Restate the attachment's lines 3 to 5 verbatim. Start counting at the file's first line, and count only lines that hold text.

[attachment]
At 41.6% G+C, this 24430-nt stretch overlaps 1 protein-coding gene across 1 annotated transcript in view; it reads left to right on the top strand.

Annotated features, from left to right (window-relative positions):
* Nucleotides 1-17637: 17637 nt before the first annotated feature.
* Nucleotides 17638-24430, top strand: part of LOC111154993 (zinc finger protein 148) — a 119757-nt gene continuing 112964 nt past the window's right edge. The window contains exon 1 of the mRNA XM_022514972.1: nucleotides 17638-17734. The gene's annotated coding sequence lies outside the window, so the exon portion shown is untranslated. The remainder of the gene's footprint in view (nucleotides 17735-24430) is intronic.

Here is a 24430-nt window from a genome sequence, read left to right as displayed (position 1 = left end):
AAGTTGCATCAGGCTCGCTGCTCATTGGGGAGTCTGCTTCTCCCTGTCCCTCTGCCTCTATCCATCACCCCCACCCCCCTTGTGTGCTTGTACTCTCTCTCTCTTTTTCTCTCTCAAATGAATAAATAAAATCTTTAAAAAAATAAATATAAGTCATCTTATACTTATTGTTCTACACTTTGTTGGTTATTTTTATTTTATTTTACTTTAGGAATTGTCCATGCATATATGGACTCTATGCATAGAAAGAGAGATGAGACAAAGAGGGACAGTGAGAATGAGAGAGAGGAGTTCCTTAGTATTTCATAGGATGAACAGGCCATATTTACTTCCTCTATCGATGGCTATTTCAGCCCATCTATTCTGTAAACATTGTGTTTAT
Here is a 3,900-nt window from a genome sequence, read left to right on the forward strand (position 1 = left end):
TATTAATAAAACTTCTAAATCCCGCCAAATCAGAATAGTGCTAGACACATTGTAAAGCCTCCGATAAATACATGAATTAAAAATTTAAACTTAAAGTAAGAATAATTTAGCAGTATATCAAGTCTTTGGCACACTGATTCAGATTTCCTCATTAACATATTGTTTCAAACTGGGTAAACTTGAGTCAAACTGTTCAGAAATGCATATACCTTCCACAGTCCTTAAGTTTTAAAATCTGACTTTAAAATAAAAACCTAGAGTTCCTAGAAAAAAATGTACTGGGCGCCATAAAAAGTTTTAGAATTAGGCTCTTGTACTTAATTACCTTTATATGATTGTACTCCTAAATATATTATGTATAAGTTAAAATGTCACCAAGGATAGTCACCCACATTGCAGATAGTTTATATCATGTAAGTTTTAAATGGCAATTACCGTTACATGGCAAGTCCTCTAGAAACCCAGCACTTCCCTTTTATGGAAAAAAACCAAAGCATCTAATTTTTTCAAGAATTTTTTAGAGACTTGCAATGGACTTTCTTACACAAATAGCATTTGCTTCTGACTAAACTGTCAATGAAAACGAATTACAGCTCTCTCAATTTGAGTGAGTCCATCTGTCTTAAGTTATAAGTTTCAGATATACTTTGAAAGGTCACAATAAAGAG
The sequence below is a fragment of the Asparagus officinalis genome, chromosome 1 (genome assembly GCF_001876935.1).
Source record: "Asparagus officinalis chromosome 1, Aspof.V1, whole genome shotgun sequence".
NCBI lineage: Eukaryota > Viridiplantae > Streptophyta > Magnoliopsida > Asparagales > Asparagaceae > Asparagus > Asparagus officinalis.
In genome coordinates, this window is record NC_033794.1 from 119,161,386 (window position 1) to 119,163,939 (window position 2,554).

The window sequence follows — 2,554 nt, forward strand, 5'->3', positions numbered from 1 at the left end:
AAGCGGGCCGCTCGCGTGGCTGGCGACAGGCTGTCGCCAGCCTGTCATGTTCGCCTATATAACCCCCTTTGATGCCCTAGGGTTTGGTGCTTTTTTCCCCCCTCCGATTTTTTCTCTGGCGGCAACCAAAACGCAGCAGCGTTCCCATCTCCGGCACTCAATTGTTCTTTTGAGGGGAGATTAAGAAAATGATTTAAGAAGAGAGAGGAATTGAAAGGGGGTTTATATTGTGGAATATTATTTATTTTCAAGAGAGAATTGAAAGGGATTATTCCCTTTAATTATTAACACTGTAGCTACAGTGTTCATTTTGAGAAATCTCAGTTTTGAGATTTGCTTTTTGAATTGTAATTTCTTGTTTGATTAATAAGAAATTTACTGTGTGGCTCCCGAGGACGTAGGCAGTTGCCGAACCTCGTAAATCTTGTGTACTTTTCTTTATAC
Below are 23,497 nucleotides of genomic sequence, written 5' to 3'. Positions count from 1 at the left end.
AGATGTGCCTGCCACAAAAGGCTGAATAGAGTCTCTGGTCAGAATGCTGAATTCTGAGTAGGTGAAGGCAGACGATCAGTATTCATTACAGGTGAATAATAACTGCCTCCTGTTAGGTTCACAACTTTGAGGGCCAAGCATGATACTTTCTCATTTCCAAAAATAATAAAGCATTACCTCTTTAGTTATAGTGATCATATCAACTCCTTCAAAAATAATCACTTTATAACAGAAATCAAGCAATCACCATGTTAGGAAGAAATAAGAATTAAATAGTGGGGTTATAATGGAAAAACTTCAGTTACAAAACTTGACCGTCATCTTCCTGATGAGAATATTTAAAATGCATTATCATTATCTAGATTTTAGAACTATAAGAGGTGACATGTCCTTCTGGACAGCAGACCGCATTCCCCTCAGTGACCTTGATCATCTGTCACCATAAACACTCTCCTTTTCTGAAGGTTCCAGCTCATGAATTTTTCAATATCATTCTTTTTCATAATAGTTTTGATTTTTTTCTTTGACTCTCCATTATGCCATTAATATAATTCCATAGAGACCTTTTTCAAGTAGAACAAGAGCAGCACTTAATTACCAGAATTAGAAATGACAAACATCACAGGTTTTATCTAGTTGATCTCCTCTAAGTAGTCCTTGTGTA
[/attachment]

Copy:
* Nucleotides 1-17637: 17637 nt before the first annotated feature.
* Nucleotides 17638-24430, top strand: part of LOC111154993 (zinc finger protein 148) — a 119757-nt gene continuing 112964 nt past the window's right edge. The window contains exon 1 of the mRNA XM_022514972.1: nucleotides 17638-17734. The gene's annotated coding sequence lies outside the window, so the exon portion shown is untranslated. The remainder of the gene's footprint in view (nucleotides 17735-24430) is intronic.

Here is a 24430-nt window from a genome sequence, read left to right as displayed (position 1 = left end):